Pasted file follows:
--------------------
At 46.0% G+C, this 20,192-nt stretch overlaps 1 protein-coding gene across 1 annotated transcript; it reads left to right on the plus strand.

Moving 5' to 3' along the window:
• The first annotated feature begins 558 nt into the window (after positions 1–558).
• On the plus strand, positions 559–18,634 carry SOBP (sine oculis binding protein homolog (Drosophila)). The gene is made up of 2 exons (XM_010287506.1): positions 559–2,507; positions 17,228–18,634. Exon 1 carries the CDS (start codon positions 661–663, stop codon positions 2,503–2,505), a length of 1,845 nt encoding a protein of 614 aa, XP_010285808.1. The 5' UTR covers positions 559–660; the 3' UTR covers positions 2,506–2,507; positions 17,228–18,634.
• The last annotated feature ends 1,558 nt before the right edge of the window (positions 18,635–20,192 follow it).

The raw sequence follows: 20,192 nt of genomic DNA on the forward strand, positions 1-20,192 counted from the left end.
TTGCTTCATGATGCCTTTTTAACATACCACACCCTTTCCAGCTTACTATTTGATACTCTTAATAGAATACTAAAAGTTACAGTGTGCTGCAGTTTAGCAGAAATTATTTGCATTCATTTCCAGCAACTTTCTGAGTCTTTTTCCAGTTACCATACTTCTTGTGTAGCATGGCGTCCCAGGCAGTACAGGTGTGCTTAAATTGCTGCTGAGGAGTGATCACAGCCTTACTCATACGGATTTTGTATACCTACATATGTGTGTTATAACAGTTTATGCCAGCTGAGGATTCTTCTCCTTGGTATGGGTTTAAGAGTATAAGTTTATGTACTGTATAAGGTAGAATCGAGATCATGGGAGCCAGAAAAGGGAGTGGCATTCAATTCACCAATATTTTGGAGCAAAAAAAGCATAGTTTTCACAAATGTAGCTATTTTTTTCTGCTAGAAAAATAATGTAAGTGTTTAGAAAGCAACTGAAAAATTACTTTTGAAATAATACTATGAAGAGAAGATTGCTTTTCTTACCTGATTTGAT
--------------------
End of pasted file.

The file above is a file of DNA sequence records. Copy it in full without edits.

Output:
At 46.0% G+C, this 20,192-nt stretch overlaps 1 protein-coding gene across 1 annotated transcript; it reads left to right on the plus strand.

Moving 5' to 3' along the window:
• The first annotated feature begins 558 nt into the window (after positions 1–558).
• On the plus strand, positions 559–18,634 carry SOBP (sine oculis binding protein homolog (Drosophila)). The gene is made up of 2 exons (XM_010287506.1): positions 559–2,507; positions 17,228–18,634. Exon 1 carries the CDS (start codon positions 661–663, stop codon positions 2,503–2,505), a length of 1,845 nt encoding a protein of 614 aa, XP_010285808.1. The 5' UTR covers positions 559–660; the 3' UTR covers positions 2,506–2,507; positions 17,228–18,634.
• The last annotated feature ends 1,558 nt before the right edge of the window (positions 18,635–20,192 follow it).

The raw sequence follows: 20,192 nt of genomic DNA on the forward strand, positions 1-20,192 counted from the left end.
TTGCTTCATGATGCCTTTTTAACATACCACACCCTTTCCAGCTTACTATTTGATACTCTTAATAGAATACTAAAAGTTACAGTGTGCTGCAGTTTAGCAGAAATTATTTGCATTCATTTCCAGCAACTTTCTGAGTCTTTTTCCAGTTACCATACTTCTTGTGTAGCATGGCGTCCCAGGCAGTACAGGTGTGCTTAAATTGCTGCTGAGGAGTGATCACAGCCTTACTCATACGGATTTTGTATACCTACATATGTGTGTTATAACAGTTTATGCCAGCTGAGGATTCTTCTCCTTGGTATGGGTTTAAGAGTATAAGTTTATGTACTGTATAAGGTAGAATCGAGATCATGGGAGCCAGAAAAGGGAGTGGCATTCAATTCACCAATATTTTGGAGCAAAAAAAGCATAGTTTTCACAAATGTAGCTATTTTTTTCTGCTAGAAAAATAATGTAAGTGTTTAGAAAGCAACTGAAAAATTACTTTTGAAATAATACTATGAAGAGAAGATTGCTTTTCTTACCTGATTTGAT